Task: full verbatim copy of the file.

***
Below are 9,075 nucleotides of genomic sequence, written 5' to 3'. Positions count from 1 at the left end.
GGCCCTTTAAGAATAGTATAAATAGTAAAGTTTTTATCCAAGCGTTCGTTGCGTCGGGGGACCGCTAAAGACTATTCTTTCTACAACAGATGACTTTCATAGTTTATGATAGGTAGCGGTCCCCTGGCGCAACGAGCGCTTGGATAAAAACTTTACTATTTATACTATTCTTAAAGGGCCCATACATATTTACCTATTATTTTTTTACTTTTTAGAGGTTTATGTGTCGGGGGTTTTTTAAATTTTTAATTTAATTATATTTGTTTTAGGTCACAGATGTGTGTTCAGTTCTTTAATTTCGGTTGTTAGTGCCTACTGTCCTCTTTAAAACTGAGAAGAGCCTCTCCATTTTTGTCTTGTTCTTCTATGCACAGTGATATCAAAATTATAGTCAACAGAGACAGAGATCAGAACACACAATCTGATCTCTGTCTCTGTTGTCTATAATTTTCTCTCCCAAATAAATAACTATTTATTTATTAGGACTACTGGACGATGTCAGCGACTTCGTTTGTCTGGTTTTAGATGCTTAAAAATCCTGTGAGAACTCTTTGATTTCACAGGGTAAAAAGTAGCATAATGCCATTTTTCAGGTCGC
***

Below are 9,075 nucleotides of genomic sequence, written 5' to 3'. Positions count from 1 at the left end.
GGCCCTTTAAGAATAGTATAAATAGTAAAGTTTTTATCCAAGCGTTCGTTGCGTCGGGGGACCGCTAAAGACTATTCTTTCTACAACAGATGACTTTCATAGTTTATGATAGGTAGCGGTCCCCTGGCGCAACGAGCGCTTGGATAAAAACTTTACTATTTATACTATTCTTAAAGGGCCCATACATATTTACCTATTATTTTTTTACTTTTTAGAGGTTTATGTGTCGGGGGTTTTTTAAATTTTTAATTTAATTATATTTGTTTTAGGTCACAGATGTGTGTTCAGTTCTTTAATTTCGGTTGTTAGTGCCTACTGTCCTCTTTAAAACTGAGAAGAGCCTCTCCATTTTTGTCTTGTTCTTCTATGCACAGTGATATCAAAATTATAGTCAACAGAGACAGAGATCAGAACACACAATCTGATCTCTGTCTCTGTTGTCTATAATTTTCTCTCCCAAATAAATAACTATTTATTTATTAGGACTACTGGACGATGTCAGCGACTTCGTTTGTCTGGTTTTAGATGCTTAAAAATCCTGTGAGAACTCTTTGATTTCACAGGGTAAAAAGTAGCATAATGCCATTTTTCAGGTCGC